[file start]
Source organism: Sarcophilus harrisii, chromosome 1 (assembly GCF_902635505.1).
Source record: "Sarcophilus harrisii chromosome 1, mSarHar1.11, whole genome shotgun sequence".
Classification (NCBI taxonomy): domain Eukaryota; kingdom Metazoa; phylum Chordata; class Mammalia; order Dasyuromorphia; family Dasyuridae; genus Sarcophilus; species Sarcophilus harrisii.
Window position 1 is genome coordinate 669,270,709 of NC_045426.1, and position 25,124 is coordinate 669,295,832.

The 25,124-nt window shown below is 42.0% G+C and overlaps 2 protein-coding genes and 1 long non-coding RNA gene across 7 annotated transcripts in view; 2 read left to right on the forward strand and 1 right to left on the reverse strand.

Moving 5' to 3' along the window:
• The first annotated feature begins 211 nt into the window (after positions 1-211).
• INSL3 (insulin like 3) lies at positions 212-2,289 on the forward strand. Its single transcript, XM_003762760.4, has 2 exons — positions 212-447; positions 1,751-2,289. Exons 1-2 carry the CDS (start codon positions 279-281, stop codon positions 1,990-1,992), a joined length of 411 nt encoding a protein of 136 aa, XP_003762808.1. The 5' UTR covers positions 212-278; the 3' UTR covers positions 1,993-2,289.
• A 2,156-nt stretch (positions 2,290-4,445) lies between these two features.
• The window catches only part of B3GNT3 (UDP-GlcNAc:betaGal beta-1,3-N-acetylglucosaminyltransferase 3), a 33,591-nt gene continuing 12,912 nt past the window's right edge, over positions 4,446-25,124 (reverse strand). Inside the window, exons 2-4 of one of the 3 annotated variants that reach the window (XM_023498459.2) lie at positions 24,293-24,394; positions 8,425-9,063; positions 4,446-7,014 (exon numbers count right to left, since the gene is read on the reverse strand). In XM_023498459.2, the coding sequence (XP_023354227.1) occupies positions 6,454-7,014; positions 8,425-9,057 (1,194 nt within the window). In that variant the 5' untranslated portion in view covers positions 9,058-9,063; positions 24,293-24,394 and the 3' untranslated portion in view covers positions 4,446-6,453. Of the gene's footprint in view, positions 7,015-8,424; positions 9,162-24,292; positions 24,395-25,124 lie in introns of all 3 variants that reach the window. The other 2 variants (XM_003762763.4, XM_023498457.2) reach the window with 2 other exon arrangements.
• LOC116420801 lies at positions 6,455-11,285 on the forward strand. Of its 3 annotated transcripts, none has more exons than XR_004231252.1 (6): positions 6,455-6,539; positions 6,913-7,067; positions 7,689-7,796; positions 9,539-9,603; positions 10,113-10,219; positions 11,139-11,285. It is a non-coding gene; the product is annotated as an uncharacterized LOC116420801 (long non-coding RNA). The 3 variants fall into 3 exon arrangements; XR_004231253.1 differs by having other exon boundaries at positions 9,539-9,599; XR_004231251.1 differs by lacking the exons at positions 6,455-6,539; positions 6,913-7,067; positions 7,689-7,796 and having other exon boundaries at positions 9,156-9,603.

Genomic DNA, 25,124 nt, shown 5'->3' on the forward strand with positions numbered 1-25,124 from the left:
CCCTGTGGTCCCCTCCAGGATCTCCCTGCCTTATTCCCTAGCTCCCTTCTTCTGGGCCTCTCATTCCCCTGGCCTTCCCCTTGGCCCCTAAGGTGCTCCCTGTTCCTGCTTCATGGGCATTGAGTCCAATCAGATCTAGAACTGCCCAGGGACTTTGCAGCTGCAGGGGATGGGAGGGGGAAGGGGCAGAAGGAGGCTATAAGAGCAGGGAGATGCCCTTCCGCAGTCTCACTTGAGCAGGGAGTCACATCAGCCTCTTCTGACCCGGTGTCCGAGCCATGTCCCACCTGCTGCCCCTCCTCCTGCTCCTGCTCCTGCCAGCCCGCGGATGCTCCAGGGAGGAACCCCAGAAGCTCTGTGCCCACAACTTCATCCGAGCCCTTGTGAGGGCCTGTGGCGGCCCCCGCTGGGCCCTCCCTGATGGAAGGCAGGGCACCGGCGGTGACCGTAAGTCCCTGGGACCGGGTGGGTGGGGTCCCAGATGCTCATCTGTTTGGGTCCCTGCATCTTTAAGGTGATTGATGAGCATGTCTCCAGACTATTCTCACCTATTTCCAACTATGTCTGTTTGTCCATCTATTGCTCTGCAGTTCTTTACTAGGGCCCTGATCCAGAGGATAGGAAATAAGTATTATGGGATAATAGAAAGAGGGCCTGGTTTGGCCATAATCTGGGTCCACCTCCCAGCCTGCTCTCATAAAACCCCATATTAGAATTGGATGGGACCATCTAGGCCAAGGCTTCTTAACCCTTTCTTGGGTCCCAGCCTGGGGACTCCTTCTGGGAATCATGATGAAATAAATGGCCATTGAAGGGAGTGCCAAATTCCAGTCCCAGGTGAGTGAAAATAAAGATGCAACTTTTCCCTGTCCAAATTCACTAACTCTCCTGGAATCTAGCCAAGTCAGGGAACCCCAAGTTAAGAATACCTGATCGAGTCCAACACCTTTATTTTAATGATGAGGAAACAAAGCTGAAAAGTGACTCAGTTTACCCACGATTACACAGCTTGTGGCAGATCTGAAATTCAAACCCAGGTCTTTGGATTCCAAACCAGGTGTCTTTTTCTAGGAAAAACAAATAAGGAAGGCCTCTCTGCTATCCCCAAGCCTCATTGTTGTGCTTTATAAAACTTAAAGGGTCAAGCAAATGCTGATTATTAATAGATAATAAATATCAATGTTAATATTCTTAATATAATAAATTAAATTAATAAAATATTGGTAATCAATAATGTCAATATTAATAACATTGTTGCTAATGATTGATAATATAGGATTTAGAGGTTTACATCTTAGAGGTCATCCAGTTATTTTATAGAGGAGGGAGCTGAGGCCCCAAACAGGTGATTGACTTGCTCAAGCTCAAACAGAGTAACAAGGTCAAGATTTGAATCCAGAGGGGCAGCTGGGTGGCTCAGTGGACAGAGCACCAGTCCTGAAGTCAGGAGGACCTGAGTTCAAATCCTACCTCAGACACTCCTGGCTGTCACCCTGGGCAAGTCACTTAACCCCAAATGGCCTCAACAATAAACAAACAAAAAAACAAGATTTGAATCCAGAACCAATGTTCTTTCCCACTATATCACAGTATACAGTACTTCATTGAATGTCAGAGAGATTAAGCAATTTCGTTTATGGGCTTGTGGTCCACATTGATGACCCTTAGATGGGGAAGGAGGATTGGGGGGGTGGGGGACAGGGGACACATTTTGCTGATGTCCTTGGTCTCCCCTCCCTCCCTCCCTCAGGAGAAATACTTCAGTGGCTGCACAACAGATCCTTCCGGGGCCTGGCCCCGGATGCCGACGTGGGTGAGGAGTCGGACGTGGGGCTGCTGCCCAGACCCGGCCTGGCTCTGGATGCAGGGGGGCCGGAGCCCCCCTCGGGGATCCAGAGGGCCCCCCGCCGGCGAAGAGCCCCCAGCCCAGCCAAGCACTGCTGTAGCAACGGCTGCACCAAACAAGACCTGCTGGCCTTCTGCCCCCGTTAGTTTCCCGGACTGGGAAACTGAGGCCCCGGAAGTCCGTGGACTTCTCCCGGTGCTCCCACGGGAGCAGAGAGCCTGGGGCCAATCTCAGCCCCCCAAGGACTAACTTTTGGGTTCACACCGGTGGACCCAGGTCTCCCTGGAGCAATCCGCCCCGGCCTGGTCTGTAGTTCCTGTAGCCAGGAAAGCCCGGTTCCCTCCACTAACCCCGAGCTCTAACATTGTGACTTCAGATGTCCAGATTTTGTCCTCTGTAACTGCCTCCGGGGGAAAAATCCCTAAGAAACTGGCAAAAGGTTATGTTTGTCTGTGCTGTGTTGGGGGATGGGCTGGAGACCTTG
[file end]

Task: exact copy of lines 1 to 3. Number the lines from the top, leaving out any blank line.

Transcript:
Source organism: Sarcophilus harrisii, chromosome 1 (assembly GCF_902635505.1).
Source record: "Sarcophilus harrisii chromosome 1, mSarHar1.11, whole genome shotgun sequence".
Classification (NCBI taxonomy): domain Eukaryota; kingdom Metazoa; phylum Chordata; class Mammalia; order Dasyuromorphia; family Dasyuridae; genus Sarcophilus; species Sarcophilus harrisii.